Birthdays and the Last Born Kid

I was a confident mother when you came into my life; my last baby.
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I hear the sound of the stepstool being scraped and shoved across the tiled bathroom floor. I’m in another room helping your big sister with her homework. Your dad is somewhere else in the house, trying to tackle a science fair project with your brother.

I don’t stand up. I don’t go to you.

I’m a different parent than I used to be. Maybe you’ve benefited from that or maybe you were always this way and we both got lucky because I was ready for you.

A decade ago, that sound would have sent me running to investigate, to make sure there wasn’t any trouble or something unsafe happening. But I know you’re capable, and I know you’ll call for me if you want help.

It’s only when I hear a muffled giggling that I look for you. And I find you stretched across the sink so your face is as close to the mirror as you can bring it. Your legs and feet are straight out behind you and your belly is balanced on the counter’s edge. There’s a wad of toilet paper coming from your mouth.

You turn to me with lit-up eyes, “I pulled my tooth out, Mama!”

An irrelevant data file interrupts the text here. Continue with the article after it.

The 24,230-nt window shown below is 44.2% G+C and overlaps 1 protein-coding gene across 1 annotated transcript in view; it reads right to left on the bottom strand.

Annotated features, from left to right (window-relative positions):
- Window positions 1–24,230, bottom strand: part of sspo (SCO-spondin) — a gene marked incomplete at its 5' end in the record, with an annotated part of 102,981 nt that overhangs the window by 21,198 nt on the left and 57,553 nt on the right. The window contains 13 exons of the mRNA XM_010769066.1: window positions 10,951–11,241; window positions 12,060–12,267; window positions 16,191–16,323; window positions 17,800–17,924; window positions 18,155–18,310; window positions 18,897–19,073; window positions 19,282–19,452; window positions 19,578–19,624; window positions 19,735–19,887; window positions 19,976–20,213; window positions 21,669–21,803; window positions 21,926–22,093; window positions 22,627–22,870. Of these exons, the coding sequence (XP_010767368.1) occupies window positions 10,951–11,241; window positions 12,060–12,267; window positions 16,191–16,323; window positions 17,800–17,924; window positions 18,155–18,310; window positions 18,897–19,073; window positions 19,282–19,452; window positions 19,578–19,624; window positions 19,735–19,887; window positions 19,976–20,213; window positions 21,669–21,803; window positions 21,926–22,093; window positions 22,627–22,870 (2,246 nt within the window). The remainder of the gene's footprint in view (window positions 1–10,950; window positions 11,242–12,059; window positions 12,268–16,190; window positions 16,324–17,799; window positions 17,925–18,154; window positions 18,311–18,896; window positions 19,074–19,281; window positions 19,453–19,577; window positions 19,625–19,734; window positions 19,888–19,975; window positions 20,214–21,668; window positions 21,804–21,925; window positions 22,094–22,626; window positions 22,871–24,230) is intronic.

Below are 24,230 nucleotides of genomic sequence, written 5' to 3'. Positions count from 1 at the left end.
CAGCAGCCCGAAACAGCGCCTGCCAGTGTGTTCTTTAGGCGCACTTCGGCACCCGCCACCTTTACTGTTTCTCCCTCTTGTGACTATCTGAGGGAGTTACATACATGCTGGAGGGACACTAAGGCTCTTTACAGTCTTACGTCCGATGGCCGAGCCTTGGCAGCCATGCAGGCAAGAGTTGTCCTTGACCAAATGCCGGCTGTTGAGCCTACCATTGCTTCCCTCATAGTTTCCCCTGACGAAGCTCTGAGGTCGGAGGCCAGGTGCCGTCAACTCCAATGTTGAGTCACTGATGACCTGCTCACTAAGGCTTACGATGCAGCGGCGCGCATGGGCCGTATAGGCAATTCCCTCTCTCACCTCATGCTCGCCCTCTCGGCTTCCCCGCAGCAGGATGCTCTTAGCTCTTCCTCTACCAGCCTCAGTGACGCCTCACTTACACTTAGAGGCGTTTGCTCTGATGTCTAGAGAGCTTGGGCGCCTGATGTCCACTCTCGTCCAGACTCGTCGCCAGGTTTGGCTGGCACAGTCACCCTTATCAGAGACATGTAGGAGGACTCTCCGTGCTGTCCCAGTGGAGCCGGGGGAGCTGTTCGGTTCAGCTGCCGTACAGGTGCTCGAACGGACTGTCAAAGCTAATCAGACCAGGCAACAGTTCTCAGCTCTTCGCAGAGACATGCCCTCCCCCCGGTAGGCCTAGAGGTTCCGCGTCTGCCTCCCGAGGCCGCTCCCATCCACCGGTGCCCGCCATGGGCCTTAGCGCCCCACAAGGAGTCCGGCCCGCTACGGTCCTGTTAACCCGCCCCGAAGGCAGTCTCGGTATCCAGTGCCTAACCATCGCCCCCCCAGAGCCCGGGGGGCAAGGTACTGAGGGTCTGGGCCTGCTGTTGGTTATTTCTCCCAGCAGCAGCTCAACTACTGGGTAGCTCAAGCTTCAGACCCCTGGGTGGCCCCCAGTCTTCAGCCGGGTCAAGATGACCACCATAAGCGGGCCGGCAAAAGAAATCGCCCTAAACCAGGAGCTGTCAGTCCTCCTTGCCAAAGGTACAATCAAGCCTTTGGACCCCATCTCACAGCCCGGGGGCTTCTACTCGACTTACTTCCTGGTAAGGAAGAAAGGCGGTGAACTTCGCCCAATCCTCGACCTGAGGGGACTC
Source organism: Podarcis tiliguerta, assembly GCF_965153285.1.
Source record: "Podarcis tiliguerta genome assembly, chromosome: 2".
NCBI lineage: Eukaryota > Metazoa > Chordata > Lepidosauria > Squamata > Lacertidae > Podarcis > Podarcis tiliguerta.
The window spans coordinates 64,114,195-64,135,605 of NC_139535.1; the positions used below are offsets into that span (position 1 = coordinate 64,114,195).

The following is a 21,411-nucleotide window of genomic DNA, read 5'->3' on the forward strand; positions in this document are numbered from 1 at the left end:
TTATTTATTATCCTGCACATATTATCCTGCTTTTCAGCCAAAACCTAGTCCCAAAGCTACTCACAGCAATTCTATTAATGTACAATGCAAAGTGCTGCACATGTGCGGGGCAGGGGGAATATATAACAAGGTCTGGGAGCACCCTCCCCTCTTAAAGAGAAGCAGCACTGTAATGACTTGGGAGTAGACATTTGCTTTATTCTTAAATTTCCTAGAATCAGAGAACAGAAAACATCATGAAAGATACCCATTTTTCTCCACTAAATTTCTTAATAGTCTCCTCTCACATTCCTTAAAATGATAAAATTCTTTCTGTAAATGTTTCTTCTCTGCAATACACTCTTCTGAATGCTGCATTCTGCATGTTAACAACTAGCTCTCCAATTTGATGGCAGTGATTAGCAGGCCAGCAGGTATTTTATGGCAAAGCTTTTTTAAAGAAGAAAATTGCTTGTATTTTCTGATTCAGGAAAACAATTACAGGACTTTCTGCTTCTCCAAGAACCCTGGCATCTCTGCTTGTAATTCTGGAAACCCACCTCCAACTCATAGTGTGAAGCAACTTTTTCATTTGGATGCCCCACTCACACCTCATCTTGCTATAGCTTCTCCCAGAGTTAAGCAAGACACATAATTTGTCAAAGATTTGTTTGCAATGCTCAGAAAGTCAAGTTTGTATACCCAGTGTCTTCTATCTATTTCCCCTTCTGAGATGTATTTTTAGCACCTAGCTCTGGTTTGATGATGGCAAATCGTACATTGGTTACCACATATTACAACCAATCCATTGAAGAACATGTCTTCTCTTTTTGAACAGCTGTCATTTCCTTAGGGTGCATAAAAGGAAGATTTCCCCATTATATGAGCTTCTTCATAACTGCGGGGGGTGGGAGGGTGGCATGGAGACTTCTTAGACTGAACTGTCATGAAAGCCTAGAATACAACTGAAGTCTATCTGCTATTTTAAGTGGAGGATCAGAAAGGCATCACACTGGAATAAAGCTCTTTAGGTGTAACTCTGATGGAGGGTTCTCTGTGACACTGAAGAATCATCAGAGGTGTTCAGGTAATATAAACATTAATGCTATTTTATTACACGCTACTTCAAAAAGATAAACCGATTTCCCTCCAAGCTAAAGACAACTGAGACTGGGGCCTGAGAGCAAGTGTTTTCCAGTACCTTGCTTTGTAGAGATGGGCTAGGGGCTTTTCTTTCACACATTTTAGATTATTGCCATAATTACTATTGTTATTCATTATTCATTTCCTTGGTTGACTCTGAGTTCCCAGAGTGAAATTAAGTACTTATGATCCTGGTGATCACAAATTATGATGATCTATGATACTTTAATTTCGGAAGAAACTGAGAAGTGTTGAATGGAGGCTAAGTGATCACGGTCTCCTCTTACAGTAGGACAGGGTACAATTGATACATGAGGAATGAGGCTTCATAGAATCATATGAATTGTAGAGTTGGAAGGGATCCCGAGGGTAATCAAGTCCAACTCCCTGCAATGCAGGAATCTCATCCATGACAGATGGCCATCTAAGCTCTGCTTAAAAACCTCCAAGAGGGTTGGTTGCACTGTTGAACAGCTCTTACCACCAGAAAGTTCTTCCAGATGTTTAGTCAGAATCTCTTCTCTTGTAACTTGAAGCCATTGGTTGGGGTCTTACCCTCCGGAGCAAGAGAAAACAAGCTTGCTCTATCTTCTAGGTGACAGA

I was a confident mother when you came into my life; my last baby. I was ready to take everything I had learned about myself and give it to you.

You are confident, too. You don’t accept or do anything unless it makes you happy. If I was still in the earliest days of parenthood, you might have made me crumble. Instead you make me swell.

I was going to give you my confidence, but every day since you arrived, you have been handing it back to me. And as I watch you grow, I’m growing too.

I’ve learned that I’m not bound to whatever path I first took as a parent. Each of you have taken me in different directions. Each of you have forgiven the mistakes I made along the way.

When I walk beside you, I am strong.

“It’s almost my birthday, Mama. I want to look like a big kid.”

Tears flood my eyes as I lean into your new smile and tap you on your tiny nose.

“Hi, baby,” I whisper.

And you roll your eyes and flash your dimples, like we’re exchanging a secret joke.

You’ll let me get away with it this time, but without saying a word we both understand there’s no baby in the room with us.

I watch as you run from the bathroom with your prized tooth. I let you sort out where you’ll put it in anticipation of tonight’s tooth fairy visit.

You are always running ahead. And even though I want you to stay right beside me, I let the space open between us.

I know you’ll call, if you need me.

And even if it’s just for a moment, you’ll let me catch you.

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